Amy Barone

Bryn Mawr

I recall its light streaming
through the kitchen window,
white sheer drapes fluttering in a breeze.

I still wear the glow of a town 
with a strange name 
and settled by the Welsh.

A life-giving, life-suctioning 
tree-rich locale that once welcomed 
vacationers fleeing the heat of Philadelphia. 

I set anchor in other places 
but relish the radiance
that sustained youthful hope.

Haven from storms, where I return 
to speak to ghosts and trees.


Late winter’s trees
are no longer barren
this morning, but bejeweled 

with ice crystals
after a night of noisy rain
that disrupted my sleep.

A state of beauty and danger
keeps me in, a gift 
I welcome on a gray 

windy day where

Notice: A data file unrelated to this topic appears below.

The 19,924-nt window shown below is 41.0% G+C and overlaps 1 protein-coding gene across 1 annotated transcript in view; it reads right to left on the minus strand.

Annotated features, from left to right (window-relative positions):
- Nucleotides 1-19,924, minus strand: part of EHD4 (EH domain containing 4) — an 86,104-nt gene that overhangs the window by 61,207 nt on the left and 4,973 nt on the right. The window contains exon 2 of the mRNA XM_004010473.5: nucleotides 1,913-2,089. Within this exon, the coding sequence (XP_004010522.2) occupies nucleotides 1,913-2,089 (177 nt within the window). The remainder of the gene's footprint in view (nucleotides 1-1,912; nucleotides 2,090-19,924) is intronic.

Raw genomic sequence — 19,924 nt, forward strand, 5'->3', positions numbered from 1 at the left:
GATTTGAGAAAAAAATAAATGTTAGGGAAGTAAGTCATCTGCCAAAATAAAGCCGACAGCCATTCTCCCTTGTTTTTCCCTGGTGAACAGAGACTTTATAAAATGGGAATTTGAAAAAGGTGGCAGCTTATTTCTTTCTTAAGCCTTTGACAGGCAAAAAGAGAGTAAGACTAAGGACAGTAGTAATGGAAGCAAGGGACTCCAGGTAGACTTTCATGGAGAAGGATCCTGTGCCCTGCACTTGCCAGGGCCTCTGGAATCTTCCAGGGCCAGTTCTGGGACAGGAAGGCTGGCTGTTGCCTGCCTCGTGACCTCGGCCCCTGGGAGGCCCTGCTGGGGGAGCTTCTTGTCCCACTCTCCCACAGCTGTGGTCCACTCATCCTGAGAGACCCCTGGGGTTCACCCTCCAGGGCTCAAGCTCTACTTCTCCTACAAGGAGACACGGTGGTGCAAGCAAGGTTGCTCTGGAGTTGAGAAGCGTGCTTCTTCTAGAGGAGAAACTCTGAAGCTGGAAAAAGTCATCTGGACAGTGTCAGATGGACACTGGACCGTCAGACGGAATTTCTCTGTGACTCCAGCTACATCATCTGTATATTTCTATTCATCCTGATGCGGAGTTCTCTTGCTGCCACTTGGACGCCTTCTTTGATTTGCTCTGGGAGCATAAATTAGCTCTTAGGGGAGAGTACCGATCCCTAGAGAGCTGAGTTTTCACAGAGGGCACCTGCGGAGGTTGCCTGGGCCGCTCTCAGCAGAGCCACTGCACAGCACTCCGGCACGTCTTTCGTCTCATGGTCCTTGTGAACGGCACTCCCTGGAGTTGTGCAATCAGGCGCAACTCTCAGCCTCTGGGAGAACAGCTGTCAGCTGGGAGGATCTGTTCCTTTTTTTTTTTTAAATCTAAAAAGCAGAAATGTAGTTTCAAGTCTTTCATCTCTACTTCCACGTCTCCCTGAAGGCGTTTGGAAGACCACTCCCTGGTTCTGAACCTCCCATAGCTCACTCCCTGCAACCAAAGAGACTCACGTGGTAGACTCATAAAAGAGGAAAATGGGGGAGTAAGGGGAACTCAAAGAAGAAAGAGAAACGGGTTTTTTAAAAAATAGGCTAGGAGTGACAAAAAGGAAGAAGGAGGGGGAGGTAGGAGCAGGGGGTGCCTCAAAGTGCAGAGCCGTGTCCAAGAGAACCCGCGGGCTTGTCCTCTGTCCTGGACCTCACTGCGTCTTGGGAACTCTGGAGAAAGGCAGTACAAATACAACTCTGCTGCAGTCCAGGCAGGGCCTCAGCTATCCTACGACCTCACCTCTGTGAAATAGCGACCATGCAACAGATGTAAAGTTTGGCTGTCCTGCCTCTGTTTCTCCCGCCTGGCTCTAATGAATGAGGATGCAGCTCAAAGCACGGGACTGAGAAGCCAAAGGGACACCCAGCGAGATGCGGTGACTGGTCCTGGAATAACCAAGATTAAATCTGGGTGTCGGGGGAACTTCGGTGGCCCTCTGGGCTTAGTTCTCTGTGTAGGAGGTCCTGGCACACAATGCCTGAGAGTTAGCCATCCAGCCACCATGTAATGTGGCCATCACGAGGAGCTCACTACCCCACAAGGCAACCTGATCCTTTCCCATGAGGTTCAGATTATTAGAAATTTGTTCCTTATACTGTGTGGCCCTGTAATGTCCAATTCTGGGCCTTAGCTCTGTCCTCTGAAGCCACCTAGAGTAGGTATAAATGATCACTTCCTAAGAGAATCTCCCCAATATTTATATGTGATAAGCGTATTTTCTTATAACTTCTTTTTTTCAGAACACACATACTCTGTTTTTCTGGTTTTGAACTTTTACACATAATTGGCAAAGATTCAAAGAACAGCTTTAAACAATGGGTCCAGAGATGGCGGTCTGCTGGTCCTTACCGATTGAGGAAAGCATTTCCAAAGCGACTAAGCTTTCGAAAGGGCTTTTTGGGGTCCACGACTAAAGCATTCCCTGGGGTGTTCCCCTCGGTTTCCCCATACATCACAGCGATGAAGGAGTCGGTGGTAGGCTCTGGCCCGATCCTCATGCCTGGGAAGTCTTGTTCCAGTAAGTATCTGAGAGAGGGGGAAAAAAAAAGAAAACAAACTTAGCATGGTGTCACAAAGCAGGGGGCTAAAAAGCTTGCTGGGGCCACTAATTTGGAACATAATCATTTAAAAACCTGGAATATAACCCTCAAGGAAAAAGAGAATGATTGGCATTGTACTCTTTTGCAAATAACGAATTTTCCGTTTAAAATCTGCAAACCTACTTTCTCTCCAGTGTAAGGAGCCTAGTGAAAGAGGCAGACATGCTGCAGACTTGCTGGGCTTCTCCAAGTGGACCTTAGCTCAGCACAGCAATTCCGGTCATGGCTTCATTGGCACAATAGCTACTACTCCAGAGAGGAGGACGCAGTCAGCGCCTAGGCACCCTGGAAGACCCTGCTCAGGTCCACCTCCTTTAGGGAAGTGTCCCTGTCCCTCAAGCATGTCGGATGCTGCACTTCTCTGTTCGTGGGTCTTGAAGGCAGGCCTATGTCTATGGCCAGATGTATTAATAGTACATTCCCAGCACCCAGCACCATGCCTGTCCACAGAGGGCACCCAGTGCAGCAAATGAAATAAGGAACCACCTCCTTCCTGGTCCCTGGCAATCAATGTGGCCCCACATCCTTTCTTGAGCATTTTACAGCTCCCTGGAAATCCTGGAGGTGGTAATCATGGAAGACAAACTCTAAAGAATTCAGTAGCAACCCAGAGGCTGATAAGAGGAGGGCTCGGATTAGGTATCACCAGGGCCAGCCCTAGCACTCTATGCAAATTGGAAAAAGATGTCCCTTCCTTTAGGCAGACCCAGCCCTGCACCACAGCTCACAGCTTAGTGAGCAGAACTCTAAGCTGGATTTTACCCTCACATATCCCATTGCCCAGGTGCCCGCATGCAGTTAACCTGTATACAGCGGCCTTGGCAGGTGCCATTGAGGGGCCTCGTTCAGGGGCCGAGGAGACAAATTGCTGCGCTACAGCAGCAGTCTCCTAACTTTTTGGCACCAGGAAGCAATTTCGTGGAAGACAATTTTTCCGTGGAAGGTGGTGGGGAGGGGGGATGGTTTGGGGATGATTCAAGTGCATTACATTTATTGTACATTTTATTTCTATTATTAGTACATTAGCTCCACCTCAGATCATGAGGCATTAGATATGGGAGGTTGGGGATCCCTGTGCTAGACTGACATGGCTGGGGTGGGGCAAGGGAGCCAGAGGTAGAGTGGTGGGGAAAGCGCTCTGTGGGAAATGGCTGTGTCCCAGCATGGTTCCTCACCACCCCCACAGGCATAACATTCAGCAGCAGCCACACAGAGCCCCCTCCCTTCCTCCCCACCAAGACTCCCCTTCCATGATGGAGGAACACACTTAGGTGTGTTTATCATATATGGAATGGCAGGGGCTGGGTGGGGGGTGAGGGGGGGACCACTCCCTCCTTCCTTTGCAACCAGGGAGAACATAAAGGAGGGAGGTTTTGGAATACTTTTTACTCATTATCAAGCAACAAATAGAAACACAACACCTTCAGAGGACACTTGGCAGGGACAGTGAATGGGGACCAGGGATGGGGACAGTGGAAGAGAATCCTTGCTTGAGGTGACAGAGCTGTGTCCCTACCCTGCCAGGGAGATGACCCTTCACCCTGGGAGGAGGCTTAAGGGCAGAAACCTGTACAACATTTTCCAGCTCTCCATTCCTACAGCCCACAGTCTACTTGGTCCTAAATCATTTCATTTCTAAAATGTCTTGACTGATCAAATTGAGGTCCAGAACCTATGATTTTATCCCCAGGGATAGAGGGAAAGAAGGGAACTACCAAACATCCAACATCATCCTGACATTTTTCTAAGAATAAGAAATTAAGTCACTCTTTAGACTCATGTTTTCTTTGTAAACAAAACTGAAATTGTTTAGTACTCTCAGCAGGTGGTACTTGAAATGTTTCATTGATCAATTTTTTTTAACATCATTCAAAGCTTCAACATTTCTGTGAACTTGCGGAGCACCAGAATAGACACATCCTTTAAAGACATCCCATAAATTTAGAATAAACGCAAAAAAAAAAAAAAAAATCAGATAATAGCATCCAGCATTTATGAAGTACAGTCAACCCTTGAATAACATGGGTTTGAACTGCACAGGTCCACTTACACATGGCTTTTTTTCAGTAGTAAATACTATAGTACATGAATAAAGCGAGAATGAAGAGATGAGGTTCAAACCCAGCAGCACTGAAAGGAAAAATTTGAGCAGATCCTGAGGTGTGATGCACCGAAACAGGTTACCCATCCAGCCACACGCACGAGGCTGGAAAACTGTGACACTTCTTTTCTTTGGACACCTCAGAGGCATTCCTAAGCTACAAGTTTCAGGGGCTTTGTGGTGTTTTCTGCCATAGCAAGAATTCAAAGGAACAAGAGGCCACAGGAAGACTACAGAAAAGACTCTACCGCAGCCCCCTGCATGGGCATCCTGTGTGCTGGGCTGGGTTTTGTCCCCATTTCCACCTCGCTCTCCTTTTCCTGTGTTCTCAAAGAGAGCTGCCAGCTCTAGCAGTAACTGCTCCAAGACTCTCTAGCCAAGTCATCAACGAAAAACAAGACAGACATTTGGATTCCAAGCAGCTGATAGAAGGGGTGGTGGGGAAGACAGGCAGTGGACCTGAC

war fills blue screens.

Blue Fields

I find forsythia and bluebells sprouting near home, 
far from local and global strife that’s churning nerves.

In a nature preserve close by, across four miles,
spicebush, toadshades, and yellow lady’s slippers
blanket warming grounds, alongside
creeping Jacob’s ladders and shooting stars.

In the bluebonnet state of Texas, a festival in Ennis 
celebrates 40 miles of wildflowers in fields of blue—
winecups, black-eyed Susans, and Indian paintbrush.

Along 500,000 acres in Tennessee, fire pinks, 
bleeding hearts, and jack-in-the-pulpits
join trillium, columbines and dwarf crested irises

to form a natural monument, an oasis of peace.

Amy Barone’s poetry collection, Defying Extinction, was published by Broadstone Books in 2022. New York Quarterly Books published her book, We Became Summer. She wrote chapbooks Kamikaze Dance (Finishing Line Press) and Views from the Driveway (Foothills Publishing.) Barone belongs to the Poetry Society of America. She lives in New York City.
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